CRUELTY CHARGE AT RHYL HORSES UNFIT FOR WORK. A case of considerable importance to owners of horses was heard at Rhyl on Thursday. The case first came before a special court on Tuesday within two hours of the horses being stopped, and it was ad. journed until Thursday. Evan Lloyd, driver, 46, Millbank Road, Rhyl, was charged on remand with cruelty to two horses by working them in an unfit state. Inspector Gladstone proved stopping the p 0 horses when they were attached to a laundry van, and about to undertake a journey to Colwyn Bay. He found two wounds on each of the horses' shoulders, and all had been blackened over. On three there was a slight skin, but the fourth wound was raw. The animals were totally unfit for work, and would not be in condition for ten days. The Bench fined defendant £ 2 and Y.1 Is. costs. Roger Worrall, laundry proprietor, was then charged with permitting the horses to be worked, and with failing to exercise proper care and attention. Giving evidence, Worrall said that other than casually looking at the horses to see that they were well fed, he did not examine them. He had four drivers and an ostler to look after nine horses, and he expected them to see that they were all right. The man Lloyd had the choice of nine horses when he took out the two in question. The Chairman (Mr. Perks) said the Bench had decided to dismiss the case, as there was no evidence that Mr. Worrall had direct control of the horses, but it was his personal view that if Mr. Worrall did not lofolc after the horses himself he should appoint some- one to do so. As the cases were proper ones to bring forward, the SDoietys' costs would be remitted.
HOLYWELL FAMILYS RECORD
HOLYWELL FAMILY'S RECORD. Four members of the family or Mr. Edwin Hughes, builder, etc., Whitford Street, IIolywcll, arc on war service. One son, ) Vet-clon, is in the Navy; Herbert and Evcrard on war service, and Evelyn, his daughter, is nursing.
In Lighter Vein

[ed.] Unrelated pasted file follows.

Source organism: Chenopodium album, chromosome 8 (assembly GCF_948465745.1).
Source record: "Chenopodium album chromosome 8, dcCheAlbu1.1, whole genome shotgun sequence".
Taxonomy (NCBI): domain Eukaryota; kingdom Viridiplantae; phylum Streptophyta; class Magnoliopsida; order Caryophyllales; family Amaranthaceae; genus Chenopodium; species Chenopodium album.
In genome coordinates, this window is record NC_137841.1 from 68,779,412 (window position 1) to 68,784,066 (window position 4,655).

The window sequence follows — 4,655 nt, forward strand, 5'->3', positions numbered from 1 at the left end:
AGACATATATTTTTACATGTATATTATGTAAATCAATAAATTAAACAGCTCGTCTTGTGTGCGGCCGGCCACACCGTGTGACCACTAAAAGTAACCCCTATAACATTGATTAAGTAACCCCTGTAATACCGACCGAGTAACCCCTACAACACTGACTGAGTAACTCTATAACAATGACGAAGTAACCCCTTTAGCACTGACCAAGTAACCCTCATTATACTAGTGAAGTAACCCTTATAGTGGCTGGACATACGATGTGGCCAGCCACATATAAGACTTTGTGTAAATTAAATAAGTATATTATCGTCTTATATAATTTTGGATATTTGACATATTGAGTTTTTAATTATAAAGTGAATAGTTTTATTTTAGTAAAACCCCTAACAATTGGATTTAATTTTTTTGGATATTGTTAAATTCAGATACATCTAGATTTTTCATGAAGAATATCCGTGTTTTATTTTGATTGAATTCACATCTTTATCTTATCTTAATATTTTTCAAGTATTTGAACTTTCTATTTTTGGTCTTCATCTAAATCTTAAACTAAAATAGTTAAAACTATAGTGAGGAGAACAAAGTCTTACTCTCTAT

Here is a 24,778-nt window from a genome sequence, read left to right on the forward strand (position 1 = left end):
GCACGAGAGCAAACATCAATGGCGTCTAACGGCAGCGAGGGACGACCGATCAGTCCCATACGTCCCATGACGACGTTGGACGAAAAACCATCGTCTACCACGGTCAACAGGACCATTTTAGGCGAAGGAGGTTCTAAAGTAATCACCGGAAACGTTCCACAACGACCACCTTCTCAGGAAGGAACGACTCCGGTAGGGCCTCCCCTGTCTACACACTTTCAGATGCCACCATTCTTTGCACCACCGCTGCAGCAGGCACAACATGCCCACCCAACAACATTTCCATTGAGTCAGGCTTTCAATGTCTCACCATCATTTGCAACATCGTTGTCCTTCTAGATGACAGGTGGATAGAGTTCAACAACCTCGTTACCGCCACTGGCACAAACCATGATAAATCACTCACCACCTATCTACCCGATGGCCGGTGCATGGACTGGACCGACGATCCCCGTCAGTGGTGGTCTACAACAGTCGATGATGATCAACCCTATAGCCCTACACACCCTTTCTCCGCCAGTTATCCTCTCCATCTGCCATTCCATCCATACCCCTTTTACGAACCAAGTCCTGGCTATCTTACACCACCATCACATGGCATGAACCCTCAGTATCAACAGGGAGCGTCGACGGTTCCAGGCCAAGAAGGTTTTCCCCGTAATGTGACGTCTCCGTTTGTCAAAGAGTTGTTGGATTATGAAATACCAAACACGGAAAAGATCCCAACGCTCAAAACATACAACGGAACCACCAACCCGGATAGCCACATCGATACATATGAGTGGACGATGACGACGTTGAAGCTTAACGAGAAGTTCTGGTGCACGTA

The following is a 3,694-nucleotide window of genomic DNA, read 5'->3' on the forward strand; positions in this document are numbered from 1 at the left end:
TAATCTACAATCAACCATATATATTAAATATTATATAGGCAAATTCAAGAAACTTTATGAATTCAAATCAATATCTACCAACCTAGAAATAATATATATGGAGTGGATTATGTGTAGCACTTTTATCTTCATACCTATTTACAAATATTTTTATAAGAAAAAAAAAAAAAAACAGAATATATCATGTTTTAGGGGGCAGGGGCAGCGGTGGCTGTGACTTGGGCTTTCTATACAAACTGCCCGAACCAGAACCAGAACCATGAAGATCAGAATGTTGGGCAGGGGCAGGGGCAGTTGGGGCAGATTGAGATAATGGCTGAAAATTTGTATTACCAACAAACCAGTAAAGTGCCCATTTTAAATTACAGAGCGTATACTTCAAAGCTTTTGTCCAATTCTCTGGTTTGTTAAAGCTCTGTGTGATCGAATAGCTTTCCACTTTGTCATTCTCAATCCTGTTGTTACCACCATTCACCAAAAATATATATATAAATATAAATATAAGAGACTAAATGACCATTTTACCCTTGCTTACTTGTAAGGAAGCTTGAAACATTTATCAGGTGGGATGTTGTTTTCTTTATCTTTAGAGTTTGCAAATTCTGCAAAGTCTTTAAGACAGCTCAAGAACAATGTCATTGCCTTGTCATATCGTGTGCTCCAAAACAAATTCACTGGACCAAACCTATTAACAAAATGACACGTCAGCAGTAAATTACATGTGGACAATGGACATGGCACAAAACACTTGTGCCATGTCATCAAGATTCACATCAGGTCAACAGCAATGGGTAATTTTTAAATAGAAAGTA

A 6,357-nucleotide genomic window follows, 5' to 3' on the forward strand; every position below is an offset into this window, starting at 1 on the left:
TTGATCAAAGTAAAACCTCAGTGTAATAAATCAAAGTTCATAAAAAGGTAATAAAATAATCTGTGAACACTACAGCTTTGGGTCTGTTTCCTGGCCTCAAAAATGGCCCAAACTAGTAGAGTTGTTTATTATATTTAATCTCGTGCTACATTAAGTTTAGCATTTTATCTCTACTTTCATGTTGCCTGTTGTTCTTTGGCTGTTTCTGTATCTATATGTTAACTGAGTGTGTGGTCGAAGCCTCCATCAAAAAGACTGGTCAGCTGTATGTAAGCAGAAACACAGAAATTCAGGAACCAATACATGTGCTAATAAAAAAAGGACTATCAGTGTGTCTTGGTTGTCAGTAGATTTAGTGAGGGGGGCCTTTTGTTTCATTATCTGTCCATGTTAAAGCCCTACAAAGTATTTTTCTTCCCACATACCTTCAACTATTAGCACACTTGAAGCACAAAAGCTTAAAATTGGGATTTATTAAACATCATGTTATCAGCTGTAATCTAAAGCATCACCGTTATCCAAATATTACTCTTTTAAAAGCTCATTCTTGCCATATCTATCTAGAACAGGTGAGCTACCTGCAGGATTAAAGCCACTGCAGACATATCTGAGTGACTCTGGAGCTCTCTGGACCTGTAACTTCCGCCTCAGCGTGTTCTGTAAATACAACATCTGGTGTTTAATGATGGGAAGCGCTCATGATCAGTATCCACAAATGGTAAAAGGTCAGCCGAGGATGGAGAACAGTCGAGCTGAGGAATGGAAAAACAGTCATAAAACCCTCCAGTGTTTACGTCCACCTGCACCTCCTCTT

In Lighter Vein. As to the invaders wiping the Russians off the map—there is too much map. — Pitts- burg Dispatch." A British surgeon is authority for the statement that cases of incipient baldness have been checked by service in the trenches, and lie believes that the open-air life will cure baldness. This is one of the hair-rais- ing experiences at the front. Seattle Post- Intelligencer." 0 The claim that Shakespeare was a brewer seems to be effectively disposed of by the fact that he left little or no estate to his relatives. As a measure of economy for women a standard hat is suggested. But even if they adopted it the fair wearers would demand both a morning and evening edition of it.- Globe." A Canadian officer, describing General 0 Joffre, Bays" he looked to me exactly like an American politician." He omits, however, to mention the occasion on which the French generalissimo said he was too proud to fight. I —" Punch." An old negro was taken ill, and called for a doctor of his own colour. As he did not get better, he asked for a white doctor. Dr. White accordingly turned up, and asked the patient: Did your other doctor take your temper- ature?" I do' know, sah," answered the patient. I hasn't missed nothin' but my watch as yet."—" Passing Show." The Bishop of London tells the following story against himself. In his curate days he once asked a Sunday School class, Why did David wish to be a door-keeper in the House of the Lord?" The head boy answered with feeling: Because he could walk out- side while the sermon was being preached." —" Passing Show." The Last Straw. Visitor: How many times were you hit?" Tommy: "Only once, mum." Visitor (disappointed): "What! Only once?" Tommy: "Blimey, 'ow often did yer want me to be 'it—yer old cannerbal?"—The By- stander." No Equipment. "Why don't you become civilised?" asked the missionary. We're willing," replied the savage chief. "But we have no facilities for studying high explosives."—" Washington Star." zn Who said Benign ? And think of a torpedo boat being known as the B9.—"Washington Herald." Prerequisite. "Are you unmarried?" inquired the census man. Oh, dear, no," said the little lady, blush- ing; "I've never even been married." — Ladies' Home Journal." The Reason Why. The editor of a country newspaper always did his best to arouse the patriotism of his readers. One day a compositor came in from the composing room and planted himself be- fore him. "Well, sir," he said, "I have determined to enlist." With mingled sensations of pride and re- sponsibility the editor replied that, although sorry to part with such a good compositor, he was glad to see that lie felt the call of duty. Oli, it isn't that," answered the composi- tor; but I'd rather be shot than try to set any more of your copy 1" — Pearson's Weekly." Why It Is. Why do they call 'em fountain pens? I should say reservoir pen would be the better name. A reservoir contains liquids; a foun- tain throws 'em around." I think fountain pen is the proper name," said the party of the second part.—" Louis- ville Courier-Journal." 'Phone Frenzy. I believe," said the impatient man, as he put aside the telephone, that I'll go fish- ing." Didn't know you cared for fishing." I don't ordinarily. But it's the only chance I have of finding myself at the end of a line that isn't busy."—" Washington Star." N Recognised. Doctor, every time that I incline my body forward and extend my arms horizontally, giving them at the same time a circular mo- tion, I feel an acute pain in my left shoul- der." "But what necessity is there to make such ridiculous movements?" Pardon me, doctor; can you tell me any other wayto put on my coat?" "Mondo Umoristico." First Catch Your Hare." Two sunburnt, muddy, returned soldiers at Victoria Underground gazed at the "Mind Your Pockets warning of the District Rail- way authorities. Well, it would take two to pick my pockets at present," said one of them. "One to put it in. and the other to take it out."— Evening News."